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SxSW: Gaming The World for Business; Education

SxSW: Gaming The World for Business; Education

The world is a game and we’re playing whether we want to or not. Our education system, customer acquisition and even loyalty rewards all use gaming elements according to SxSW day two keynote speaker Seth Priebatsch, the “Chief Ninja”  for Boston-based mobile gaming startup SCVNGR.

Perhaps conventional businesses are too quick to discount what this 22 year old Princeton dropout has to say, despite acquiring more than $1 million in funding for his location based service (LBS) startup.

“The social layer has been decided, and it is Facebook,” according to Priebatsch. The method to connect to others across the Facebook social graph (which records significant information about us) is set up. The next frontier is to motivate individual behavior in the physical world to generate influence and do it in a way that is acceptable to our sense of privacy and needs. This is the gaming layer.

“Our educational system is a game, but a poorly designed game” because we focus on tests rather than the mastery of the content. The more students engage with the topic material the better the results. Engagement with content is something that every game designer spends a lot of their time thinking about. Education is not focused on engagement.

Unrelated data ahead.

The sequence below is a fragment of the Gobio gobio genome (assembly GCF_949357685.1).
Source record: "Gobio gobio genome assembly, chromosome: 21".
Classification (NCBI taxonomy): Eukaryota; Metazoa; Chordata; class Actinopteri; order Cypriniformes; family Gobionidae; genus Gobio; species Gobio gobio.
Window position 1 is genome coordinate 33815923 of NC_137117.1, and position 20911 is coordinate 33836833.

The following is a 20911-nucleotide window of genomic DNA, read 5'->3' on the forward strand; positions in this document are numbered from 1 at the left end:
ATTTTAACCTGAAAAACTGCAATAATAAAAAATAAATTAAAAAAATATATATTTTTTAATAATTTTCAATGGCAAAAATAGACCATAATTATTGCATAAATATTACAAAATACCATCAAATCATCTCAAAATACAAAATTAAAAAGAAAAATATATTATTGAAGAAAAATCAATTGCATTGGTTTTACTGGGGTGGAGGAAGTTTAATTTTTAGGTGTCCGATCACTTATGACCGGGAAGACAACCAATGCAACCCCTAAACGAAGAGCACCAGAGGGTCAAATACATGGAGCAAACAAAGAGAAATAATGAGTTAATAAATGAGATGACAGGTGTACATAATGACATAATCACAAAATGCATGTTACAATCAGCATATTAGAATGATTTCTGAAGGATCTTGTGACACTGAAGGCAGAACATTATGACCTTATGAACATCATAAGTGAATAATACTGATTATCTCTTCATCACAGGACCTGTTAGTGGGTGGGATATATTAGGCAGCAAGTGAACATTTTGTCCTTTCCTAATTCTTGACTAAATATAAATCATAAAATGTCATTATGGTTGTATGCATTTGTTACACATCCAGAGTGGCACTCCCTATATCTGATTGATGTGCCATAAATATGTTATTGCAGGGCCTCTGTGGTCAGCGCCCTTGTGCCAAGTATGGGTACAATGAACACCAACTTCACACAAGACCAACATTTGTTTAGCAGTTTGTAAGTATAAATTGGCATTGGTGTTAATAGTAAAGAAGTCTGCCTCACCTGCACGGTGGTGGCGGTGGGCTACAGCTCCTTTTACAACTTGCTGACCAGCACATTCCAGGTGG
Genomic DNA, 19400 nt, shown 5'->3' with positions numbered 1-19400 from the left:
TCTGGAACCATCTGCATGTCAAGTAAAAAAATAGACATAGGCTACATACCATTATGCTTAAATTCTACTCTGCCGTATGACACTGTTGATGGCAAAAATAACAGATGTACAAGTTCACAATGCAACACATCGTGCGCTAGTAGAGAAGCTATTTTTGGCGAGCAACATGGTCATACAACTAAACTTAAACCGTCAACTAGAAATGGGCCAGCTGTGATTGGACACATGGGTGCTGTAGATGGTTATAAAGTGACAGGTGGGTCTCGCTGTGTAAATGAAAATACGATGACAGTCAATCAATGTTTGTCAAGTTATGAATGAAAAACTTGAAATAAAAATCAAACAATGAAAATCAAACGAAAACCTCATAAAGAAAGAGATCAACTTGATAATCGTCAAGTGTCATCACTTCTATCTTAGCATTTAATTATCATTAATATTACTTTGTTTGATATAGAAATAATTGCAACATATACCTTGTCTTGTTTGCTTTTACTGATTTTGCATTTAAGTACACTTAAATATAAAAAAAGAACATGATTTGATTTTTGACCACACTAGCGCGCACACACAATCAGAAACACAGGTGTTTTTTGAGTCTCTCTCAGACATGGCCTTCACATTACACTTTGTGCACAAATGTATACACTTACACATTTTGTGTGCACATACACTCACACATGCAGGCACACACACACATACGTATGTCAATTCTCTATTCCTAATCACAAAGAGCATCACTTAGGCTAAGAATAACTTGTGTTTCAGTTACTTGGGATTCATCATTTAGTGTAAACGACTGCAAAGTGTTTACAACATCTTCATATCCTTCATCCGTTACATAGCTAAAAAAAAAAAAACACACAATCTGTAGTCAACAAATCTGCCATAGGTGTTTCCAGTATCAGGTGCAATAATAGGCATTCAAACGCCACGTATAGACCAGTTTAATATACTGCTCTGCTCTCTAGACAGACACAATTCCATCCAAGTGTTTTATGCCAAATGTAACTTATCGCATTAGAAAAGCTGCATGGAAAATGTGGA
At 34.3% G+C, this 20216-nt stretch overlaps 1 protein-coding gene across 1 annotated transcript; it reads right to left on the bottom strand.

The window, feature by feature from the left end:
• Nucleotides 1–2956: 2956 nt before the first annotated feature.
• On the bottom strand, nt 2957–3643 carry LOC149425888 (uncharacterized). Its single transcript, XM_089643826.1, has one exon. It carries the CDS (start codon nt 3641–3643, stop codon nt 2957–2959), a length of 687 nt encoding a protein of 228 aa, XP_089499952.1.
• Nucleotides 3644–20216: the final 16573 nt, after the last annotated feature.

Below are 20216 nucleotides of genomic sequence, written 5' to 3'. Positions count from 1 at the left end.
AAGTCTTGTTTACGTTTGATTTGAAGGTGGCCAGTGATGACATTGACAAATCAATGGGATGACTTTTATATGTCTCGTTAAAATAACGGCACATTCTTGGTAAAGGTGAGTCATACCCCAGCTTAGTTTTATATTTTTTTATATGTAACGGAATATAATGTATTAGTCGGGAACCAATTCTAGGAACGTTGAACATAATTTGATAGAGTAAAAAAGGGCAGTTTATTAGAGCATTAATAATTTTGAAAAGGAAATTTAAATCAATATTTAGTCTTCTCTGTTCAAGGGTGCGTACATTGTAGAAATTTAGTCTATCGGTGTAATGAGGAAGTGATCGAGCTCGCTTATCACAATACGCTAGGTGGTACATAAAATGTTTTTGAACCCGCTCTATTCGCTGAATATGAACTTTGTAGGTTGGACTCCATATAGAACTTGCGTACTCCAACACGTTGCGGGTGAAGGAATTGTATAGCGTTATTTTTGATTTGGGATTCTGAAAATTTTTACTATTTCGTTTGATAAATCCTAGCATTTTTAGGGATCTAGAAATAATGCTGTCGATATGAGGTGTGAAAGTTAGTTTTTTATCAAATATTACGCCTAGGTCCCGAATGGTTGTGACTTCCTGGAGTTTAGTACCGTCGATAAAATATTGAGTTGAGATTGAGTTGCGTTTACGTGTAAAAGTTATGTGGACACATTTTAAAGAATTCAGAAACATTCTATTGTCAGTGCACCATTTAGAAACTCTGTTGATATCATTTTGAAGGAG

Priebatsch suggests replacing grades as a “progressive dynamic” instead of a single test on a subject: Win all or lose. Don’t have a grade as a weighted average, but start at 0 “experience points” (XP). The student goal would be to increase their experience points, which shifts the focus to the real goal: The mastery of the subject matter.

The goal is what is important. The goal of business is to make money, in part by growing and retaining customers is the popular method.

Loyalty cards, popular with many stores, are a pain for the consumer.

Companies like Groupon use game dynamics to effectively share their daily deals for local companies as a method for acquiring customers. First, it’s simple: Register, a certain number of deals must be sold to “unlock” the deal for all (and there is a spike as the countdown reaches the unlock point) and the customer doesn’t have to do anything else. Simple.

American Express has different level cards, which are status levels. The company does make sure that they show their appreciation for each loyal user AND make sure they know where the next level is and how to get there.

SCVNGR is a location-based company, the feeling here at SxSW is this is the “show me the money” year for these type of services. Facebook places is already generating revenue, but what about SCVNGR, Foursquare, Gowalla, Where, Loopt and the others?  It’s not for lack of funding, ideas, or corporate tie-ins. Priebatsch suggests it could be time to change the rules of the game.

Places are very important in our lives, but how we interact with those places may be more than just the time while we are there. Shifting that dynamic can create a longer period of interaction with a company and its advocates. Taking care and clearly communicating with customers within a game dynamic also increases engagement – and that translates to longer lifetime value which, even if you’re not into gaming, you can take to the bank.

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